Mark Hutchinson, a University of Maine Cooperative Extension educator and professor, was interviewed for the Associated Press article, “How to manage animal manure.” Organic and synthetic fertilizers are the most common way to add nutrients to the soil, but animal manure also works well if it can be transported and applied correctly, according to the article. “You’re no longer going to apply fresh manure and two days later do your planting. Rather, you should apply it in the fall, let a cover crop grow and allow the manures to mature,” Hutchinson said. “It’s a food safety issue rather than a nutrient issue. We’ve all seen the outbreaks of E. coli over the past couple of years.” Hutchinson also advised to use manure in moderation and to apply it just before a rain. ABC News ran the AP report.
The Working Waterfront published a University of Maine news release about marine scientist Bob Steneck’s alga research. Steneck is part of an international team that unlocked an underwater time capsule in the North Pacific that has been monitoring the climate for centuries. The time capsule is the long-living, slow-growing alga Clathromorphum nereostratum that creates massive reefs in shallow coastal regions of Alaska’s Aleutian archipelago. These solid calcium carbonate structures have fine growth rings — similar to tree growth rings — which Steneck says contain historical environmental information. The team used a cutting-edge microisotopic imaging technique to reconstruct 120 years of seasonal changes in ocean acidification (pH) in the region. Phys.org also published the UMaine release.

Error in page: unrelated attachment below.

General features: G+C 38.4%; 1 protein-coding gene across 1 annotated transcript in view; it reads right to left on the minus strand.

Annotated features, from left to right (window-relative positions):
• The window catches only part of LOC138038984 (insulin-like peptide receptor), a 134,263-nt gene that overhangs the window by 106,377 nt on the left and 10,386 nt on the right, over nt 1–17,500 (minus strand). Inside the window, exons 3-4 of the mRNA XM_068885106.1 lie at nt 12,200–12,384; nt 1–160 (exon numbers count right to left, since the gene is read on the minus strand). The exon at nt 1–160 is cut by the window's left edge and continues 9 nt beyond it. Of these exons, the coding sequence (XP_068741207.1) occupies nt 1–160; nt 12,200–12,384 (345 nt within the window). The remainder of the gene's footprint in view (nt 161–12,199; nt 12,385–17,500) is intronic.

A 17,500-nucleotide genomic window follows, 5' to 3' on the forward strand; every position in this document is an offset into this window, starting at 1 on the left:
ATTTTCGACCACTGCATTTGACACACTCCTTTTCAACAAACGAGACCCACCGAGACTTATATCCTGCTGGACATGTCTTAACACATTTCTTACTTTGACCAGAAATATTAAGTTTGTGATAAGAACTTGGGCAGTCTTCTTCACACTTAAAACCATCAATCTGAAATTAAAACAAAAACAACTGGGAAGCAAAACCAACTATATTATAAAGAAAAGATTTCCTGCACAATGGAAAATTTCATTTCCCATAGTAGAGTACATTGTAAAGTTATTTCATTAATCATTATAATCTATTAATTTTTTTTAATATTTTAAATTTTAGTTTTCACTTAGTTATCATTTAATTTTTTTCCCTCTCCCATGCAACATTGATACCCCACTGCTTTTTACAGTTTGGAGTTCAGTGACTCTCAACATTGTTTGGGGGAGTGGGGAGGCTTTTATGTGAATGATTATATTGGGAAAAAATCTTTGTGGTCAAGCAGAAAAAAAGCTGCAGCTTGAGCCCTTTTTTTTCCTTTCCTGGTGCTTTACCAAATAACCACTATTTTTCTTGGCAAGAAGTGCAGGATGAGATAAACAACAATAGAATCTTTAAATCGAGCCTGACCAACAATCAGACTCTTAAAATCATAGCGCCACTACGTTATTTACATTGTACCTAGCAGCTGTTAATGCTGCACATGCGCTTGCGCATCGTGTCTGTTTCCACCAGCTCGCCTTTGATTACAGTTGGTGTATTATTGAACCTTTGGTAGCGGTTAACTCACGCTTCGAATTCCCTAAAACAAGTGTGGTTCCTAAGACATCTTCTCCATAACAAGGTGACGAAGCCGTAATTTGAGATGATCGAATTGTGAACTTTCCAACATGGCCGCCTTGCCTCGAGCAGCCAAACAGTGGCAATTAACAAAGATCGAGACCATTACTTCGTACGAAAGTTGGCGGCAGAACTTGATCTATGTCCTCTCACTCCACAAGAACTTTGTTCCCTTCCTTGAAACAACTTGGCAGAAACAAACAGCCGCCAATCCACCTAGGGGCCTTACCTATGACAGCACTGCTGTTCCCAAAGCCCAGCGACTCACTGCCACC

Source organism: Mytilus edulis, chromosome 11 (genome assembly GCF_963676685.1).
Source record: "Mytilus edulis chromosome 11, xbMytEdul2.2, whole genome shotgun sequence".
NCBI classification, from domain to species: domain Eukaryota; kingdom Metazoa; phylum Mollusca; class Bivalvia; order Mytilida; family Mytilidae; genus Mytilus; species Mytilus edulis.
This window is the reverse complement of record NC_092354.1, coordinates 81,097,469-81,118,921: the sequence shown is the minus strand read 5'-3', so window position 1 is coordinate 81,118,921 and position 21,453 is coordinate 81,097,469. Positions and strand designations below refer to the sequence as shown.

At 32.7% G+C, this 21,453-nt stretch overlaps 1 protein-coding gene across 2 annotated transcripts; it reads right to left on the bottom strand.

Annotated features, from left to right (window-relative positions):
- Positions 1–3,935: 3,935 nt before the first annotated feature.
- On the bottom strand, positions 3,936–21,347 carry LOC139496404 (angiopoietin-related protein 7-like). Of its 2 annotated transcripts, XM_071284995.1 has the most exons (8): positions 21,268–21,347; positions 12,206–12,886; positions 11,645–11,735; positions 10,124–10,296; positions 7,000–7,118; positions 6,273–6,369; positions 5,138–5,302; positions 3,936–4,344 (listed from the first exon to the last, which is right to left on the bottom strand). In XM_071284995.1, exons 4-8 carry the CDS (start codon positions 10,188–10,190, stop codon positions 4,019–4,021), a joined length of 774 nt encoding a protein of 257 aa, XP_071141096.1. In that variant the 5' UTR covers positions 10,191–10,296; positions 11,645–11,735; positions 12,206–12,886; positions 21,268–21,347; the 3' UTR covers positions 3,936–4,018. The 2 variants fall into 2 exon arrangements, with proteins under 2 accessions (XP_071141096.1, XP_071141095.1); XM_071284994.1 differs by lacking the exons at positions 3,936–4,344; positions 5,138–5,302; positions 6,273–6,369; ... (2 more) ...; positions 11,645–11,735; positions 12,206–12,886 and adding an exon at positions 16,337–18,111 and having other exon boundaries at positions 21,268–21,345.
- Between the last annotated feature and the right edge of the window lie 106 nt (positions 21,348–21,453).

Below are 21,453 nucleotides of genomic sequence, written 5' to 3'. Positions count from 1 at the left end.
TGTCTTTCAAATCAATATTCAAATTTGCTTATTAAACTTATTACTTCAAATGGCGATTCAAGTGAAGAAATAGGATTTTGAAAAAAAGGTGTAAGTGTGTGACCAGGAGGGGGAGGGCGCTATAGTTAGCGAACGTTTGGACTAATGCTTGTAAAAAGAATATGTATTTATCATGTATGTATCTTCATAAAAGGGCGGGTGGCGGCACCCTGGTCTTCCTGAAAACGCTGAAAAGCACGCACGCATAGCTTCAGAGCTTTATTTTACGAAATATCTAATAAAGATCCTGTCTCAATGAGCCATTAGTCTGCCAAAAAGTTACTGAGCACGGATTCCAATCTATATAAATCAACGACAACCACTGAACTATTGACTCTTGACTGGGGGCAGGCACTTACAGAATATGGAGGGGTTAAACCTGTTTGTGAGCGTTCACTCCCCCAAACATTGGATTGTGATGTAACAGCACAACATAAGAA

The Weekly reported the University of Maine will host a National History Day (NHD) research workshop March 3 for middle and high school students who are interested in history. Students, along with parents and-or teachers, will meet with UMaine history faculty, graduate students and library staff to help advance their research. Students can come with a fully developed idea or seek help starting a project for the national competition that encourages independent research. Students who participate in NHD choose historical topics and conduct research related to the annual theme. Students present their work in the form of original papers, websites, exhibits, performances or documentary videos. Projects are evaluated by judges in a statewide competition, and state winners move on to the national contest in Washington, D.C. UMaine will host the Maine National History Day on March 28.